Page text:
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MLA
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Literature & Language
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Essay
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English (U.S.)
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The Turn of The Screw: Analysis. Literature & Language Essay (Essay Sample)

Instructions:

Length: 1500-2000 words
Value: 20%
ASSIGNMENT: Your final project for this class is a literary research paper on a Gothic work or works by some of the authors we studied this semester. Your paper will centre on your own literary analysis of either a novel or one of the short stories; however, it should also include quotations from scholarly sources (secondary materials), cited in proper MLA style, that undergird or clarify your own views. Try to engage critically with your sources (by which I mean that you should not simply parrot a critic's views). Be sure to include as well some commentary on your primary source (the Gothic story or stories under consideration) in your essay as well. Remember, as in the previous essays, you will need to develop a strong thesis statement and write a clear, cogent argument to defend your thesis. In addition, be sure to make one or two specific references to the literary work or works that you are discussing throughout your paper; try to include at least one quotation per paragraph. In this paper, as well, in many of your paragraphs, you should refer at least briefly to the views of other critics, allowing them to enhance, but not replace, your own ideas. Finally, do not write on a work that you have already dealt with in another essay, unless it is in a comparative capacity.
GUIDELINES: Your essay should be typed and double-spaced. Please number all pages and include a separate title page containing your name, your title, the topic number, my name and the due date.
In addition to your primary material(s), you must consult at least:
o One recent article of critical analysis written by a scholar in the last five-ten years (use MLA search
engine to find these). Feel free to use online sources.
o Two critical essays from scholarly journals (locate these by using the MLA
search engine) written within the last 50 years.
o Do not consult sources such as Wikipedia, Classic notes, Sparks notes etc.
You may, of course, use more secondary materials than are required, but be careful not to let your voice be overwhelmed by those of the authorities and critics whom you cite. Keep in mind that when you use information that you find on web pages, you need to make certain that it comes from reputable sites (such as The Victorian Web, or the course pages of university professors at other institutions) affiliated with a university or a library; Wikipedia, Sparks notes, enotes, and other similar unscholarly sites are not acceptable. (If you are in doubt about the value of a site, please don't hesitate to e-mail me and ask). Be sure to list your secondary sources, along with the primary material(s), on your Works Cited page using the proper MLA format. As in previous essays, incorrectly formatted title or Works Cited pages and faulty quotation integrations will receive deductions. (This time the deduction will be of -5%)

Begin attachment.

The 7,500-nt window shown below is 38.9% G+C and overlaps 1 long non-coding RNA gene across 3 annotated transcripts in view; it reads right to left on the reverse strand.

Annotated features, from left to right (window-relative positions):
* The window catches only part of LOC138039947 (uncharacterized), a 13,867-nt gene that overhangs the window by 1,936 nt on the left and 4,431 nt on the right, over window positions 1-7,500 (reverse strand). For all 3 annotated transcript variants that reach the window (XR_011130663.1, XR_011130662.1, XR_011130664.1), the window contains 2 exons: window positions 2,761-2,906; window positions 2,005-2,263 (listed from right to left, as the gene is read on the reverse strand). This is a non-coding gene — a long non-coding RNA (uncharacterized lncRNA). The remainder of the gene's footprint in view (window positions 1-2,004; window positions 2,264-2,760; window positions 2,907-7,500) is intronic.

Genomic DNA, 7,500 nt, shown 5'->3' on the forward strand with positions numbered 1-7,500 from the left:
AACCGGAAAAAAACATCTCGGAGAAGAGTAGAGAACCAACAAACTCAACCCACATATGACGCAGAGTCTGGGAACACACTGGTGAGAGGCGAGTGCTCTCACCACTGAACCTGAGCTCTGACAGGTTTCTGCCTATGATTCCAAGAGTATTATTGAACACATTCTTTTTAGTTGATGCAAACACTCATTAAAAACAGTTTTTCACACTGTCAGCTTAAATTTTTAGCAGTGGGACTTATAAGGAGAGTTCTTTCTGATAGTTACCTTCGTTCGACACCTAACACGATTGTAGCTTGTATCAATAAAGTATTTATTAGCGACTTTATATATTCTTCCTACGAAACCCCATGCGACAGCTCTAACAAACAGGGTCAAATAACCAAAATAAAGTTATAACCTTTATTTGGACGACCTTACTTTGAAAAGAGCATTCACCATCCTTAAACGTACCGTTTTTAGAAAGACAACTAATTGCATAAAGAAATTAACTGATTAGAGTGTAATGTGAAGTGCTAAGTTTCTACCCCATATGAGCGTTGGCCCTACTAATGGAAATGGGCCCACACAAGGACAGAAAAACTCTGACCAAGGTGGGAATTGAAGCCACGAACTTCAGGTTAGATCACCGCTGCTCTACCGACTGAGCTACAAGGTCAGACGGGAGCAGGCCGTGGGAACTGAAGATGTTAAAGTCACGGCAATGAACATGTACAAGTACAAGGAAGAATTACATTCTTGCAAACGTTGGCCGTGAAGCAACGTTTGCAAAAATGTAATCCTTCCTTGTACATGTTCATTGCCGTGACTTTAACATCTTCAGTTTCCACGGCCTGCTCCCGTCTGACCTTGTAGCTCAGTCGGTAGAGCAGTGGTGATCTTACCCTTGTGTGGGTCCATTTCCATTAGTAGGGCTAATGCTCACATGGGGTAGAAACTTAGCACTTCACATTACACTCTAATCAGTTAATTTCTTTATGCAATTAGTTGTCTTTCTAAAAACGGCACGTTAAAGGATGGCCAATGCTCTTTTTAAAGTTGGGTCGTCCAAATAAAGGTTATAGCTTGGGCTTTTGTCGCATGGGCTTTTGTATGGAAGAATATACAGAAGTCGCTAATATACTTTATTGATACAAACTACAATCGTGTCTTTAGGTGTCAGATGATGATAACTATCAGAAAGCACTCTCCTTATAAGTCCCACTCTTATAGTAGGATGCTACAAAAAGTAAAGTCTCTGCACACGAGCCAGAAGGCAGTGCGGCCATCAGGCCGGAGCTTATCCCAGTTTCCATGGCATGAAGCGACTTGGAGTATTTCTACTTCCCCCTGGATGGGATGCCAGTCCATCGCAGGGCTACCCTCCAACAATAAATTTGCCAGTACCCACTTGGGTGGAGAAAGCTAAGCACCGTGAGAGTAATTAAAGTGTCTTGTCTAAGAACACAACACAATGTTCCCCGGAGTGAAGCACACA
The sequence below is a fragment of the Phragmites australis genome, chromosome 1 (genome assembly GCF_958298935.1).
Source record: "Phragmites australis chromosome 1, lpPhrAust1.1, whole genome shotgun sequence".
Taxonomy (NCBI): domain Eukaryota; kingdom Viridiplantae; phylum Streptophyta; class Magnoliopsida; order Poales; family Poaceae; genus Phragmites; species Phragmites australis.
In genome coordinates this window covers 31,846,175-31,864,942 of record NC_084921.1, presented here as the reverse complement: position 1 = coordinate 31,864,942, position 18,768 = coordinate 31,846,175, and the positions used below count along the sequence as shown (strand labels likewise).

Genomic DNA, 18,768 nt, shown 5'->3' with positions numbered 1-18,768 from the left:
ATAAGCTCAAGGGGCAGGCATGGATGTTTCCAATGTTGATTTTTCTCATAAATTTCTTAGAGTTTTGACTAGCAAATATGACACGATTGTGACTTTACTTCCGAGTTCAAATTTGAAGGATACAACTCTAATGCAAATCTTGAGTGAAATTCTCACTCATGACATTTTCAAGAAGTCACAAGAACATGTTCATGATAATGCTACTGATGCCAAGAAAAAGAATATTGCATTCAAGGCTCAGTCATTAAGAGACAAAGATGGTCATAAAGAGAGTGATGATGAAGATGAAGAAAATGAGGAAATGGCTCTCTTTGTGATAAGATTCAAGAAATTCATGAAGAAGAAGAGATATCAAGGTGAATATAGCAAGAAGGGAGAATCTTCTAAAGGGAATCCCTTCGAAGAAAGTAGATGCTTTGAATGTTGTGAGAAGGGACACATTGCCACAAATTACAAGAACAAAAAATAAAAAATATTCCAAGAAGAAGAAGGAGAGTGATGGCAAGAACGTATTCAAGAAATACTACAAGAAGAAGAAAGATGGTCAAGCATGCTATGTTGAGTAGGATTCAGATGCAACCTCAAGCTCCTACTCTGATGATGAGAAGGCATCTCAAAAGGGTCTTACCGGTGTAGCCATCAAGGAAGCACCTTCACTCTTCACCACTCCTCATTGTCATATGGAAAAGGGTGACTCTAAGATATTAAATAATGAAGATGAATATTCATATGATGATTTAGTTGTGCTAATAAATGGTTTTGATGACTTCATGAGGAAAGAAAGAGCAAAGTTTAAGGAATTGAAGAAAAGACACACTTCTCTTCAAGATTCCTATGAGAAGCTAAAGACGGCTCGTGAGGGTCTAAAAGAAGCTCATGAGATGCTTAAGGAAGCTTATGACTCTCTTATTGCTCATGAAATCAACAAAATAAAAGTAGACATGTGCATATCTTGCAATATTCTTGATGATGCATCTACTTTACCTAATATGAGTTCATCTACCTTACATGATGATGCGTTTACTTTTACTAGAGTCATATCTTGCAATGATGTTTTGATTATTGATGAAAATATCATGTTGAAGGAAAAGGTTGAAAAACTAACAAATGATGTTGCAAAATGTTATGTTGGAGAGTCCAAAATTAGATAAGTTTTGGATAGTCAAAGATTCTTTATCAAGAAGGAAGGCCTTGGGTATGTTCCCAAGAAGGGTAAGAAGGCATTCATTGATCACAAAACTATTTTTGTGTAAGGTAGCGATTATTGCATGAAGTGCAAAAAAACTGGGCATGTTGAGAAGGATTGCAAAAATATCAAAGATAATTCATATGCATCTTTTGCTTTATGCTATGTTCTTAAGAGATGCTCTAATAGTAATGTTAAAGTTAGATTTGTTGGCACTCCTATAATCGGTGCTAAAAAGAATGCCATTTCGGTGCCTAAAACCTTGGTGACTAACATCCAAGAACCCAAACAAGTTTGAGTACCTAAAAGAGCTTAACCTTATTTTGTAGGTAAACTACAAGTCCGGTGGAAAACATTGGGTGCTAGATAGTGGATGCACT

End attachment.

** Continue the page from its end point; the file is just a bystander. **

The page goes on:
TOPICS
Note: Please do not feel that you must answer all the questions in a given topic. You can respond merely to the heading, or you can choose one of the questions as your main focus, or you can try to formulate your own question from those provided in the topic.
1. THE FEMALE GOTHIC AND THE SUPERNATURAL:
Discuss how Carmilla and at least one of the other stories studied this term (such as “A Chapter in the History of a Tyrone Family,” “The Lady in the House of Love,” “Kerfol”) depict the supernatural. Be sure to both compare and contrast these works in your discussion. Do they rely exclusively on the conventions of ‛the horror gothic' (with its overt violence, its use of macabre spectacle, and its ) or have they combined the horror and the subtler terror gothic modes for a more psychological approach to terror? If they have, how have they adapted the ‛horror' gothic mode to work with the unique generic features and qualities of the female, terror gothic? Why are they choosing this subtler approach? What if any generic tensions occur between the sudden, horrific or terrifying eruption of the supernatural in the narrative, and the dominant framework laid out by the conventions and characters of the female gothic? (Please note: In order to answer this question properly, you will need to rely on clear definitions of terms such as "horror gothic" and "terror gothic" – be sure to look back in your notes, or to consult reference guides such as M. H. Abrams' "A Glossary of Literary Terms").
3. GENERIC CONFUSION IN JAMES' GOTHIC:
Henry James' novella The Turn of the Screw brilliantly and deliberately foregrounds its blending of genres to provoke and challenge the reader. Is it a chilling ghost story dominated by supernatural horrors, or a work of psychological realism that explores the disturbing neuroses of the heroine, the children's governess? Discuss one of these options, while considering which possibility is the most troubling, and why. Finally, as you argue whether or not you believe this story is a ghost story or a work of psychological realism, examine how the generic confusion surrounding this story affects your interpretation. (If you choose to focus on the governess as a neurotic or unreliable narrator, try to avoid the simplistic crazy/not crazy argument. Instead, focus on gender and her marginalised position as a governess, and remember that James skilfully maintains the ambiguity throughout the story by indicating all along the partial and incomplete nature of the human understanding of reality, and inviting us to make judgements).